Selecting a Suitable Portable Oxygen Carrier for Patients with Moderate to Severe Chronic Obstructive Pulmonary Disease: Difference between a Cylinder Cart and Backpack
- *Corresponding Author:
- Terada J
Department of Respirology, Graduate School of Medicine
Chiba University 1-8-1 Inohana Chuou-ku, Chiba 260-8670, Japan
E-mail: [email protected]
Received date: October 3, 2016; Accepted date: October 24, 2016; Published date: November 1, 2016
Citation: Inagaki T, Yahaba M, Terada J, Kawata N, Asano Y, et al. (2016) Selecting a Suitable Portable Oxygen Carrier for Patients with Moderate to Severe Chronic Obstructive Pulmonary Disease: Difference between a Cylinder Cart and Backpack. J Clin Respir Dis Care 2:120. doi:10.4172/2472-1247.1000120
Copyright: © 2016 Inagaki T, et al. This is an open-access article distributed under the terms of the Creative Commons Attribution License, which permits unrestricted use, distribution, and reproduction in any medium, provided the original author and source are credited.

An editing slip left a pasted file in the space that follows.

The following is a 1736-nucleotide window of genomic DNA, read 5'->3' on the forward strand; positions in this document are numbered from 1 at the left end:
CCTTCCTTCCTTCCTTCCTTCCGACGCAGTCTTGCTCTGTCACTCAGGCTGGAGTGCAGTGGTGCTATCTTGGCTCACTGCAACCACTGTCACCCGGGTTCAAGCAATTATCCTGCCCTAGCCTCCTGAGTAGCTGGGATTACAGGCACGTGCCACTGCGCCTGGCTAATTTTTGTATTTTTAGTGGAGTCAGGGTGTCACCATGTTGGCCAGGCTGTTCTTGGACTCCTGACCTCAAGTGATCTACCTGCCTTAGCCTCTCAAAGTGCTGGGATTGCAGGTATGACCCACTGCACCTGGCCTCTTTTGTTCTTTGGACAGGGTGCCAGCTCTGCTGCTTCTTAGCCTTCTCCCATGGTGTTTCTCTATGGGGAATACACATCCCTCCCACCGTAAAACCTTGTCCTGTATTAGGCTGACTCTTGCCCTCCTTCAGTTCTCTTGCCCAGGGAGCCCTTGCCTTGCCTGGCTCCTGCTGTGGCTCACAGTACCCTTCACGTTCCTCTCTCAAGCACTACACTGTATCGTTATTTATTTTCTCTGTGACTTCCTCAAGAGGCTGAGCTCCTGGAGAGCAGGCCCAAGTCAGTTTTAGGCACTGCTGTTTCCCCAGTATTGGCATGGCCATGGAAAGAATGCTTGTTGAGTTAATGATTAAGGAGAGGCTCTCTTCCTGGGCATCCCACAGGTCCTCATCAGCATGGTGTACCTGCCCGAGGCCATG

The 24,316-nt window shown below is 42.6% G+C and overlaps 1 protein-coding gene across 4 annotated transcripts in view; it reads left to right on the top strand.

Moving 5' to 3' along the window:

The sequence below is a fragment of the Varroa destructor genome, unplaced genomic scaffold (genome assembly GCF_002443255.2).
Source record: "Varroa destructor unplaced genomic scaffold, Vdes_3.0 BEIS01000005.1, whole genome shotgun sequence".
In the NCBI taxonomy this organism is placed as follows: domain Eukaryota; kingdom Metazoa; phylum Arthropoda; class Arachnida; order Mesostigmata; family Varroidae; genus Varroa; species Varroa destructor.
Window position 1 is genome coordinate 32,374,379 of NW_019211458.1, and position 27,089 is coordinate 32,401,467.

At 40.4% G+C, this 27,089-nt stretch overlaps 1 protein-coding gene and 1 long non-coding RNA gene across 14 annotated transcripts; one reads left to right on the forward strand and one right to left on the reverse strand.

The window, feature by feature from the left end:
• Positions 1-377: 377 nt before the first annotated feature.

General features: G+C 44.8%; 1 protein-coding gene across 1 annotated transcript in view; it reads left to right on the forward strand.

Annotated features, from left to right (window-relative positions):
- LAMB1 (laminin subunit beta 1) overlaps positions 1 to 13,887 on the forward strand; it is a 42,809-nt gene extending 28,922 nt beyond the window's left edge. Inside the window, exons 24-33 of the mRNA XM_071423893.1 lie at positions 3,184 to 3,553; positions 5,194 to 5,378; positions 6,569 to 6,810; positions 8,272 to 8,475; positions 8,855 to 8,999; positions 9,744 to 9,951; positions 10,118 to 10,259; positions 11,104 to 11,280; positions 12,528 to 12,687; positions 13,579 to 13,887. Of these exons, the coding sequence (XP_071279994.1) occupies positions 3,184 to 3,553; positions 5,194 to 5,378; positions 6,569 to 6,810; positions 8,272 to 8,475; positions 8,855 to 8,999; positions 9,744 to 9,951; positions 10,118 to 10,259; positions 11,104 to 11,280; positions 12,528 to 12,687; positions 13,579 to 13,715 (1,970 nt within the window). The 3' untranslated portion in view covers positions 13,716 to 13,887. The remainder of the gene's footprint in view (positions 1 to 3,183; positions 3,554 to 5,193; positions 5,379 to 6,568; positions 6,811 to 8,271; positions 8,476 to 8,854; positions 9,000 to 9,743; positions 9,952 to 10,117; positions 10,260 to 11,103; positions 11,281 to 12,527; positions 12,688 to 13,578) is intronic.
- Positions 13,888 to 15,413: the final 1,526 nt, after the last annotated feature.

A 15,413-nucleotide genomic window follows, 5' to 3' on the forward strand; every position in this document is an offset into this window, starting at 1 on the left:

Background: Long-term oxygen therapy, including ambulatory oxygen, has been widely used for patients with COPD having chronic respiratory failure. However, factors important for selecting suitable carriers of ambulatory oxygen, such as a cylinder cart or backpack, remain unclear for patients with moderate-to-severe COPD. Methods: Twelve patients with moderate-to-severe COPD (mean age, 69.6 ± 7.3 years) performed a six-minute walk test (6MWT) with a cylinder cart and backpack in random order. The parameters of 6MWT with each carrier, pulmonary function test results, and a questionnaire about the preference of each carrier after 6MWTs were analyzed. Results: The Δ distance (distance walked with a backpack - that waked with a cylinder cart) positively correlated with FEV1 (r=0.678, P=0.02) and lung diffusing capacity for carbon monoxide (DLCO) (r=0.606, P=0.048). Patients who could walk longer with a backpack were significantly higher in FEV1 (1.3 ± 0.8 vs. 0.8 ± 0.1 L, P=0.040) and DLCO (13.6 ± 2.1 vs. 8.2 ± 3.3 ml/min/mmHg, P=0.02) than those who walked longer with a cylinder cart. Additionally, patients who could walk longer with a backpack showed a lower maximum pulse rate and pulse rate after 6MWT than those who walked longer with a cylinder cart. Further, patients who preferred a backpack were significantly higher in percentage of predicted FVC (%FVC; 94.4 ± 17.2 vs. 65.5 ± 11.6% P=0.02) and lower in residual volume (2.7 ± 0.8 vs. 4.0 ± 0.6 L, P=0.042) than those who preferred a cylinder cart. Conclusions: FEV1, DLCO, and pulse rate during and/or after 6MWT can be important factors in the selection of proper ambulatory oxygen transport carriers for greater exercise capacity in patients with COPD having chronic respiratory failure.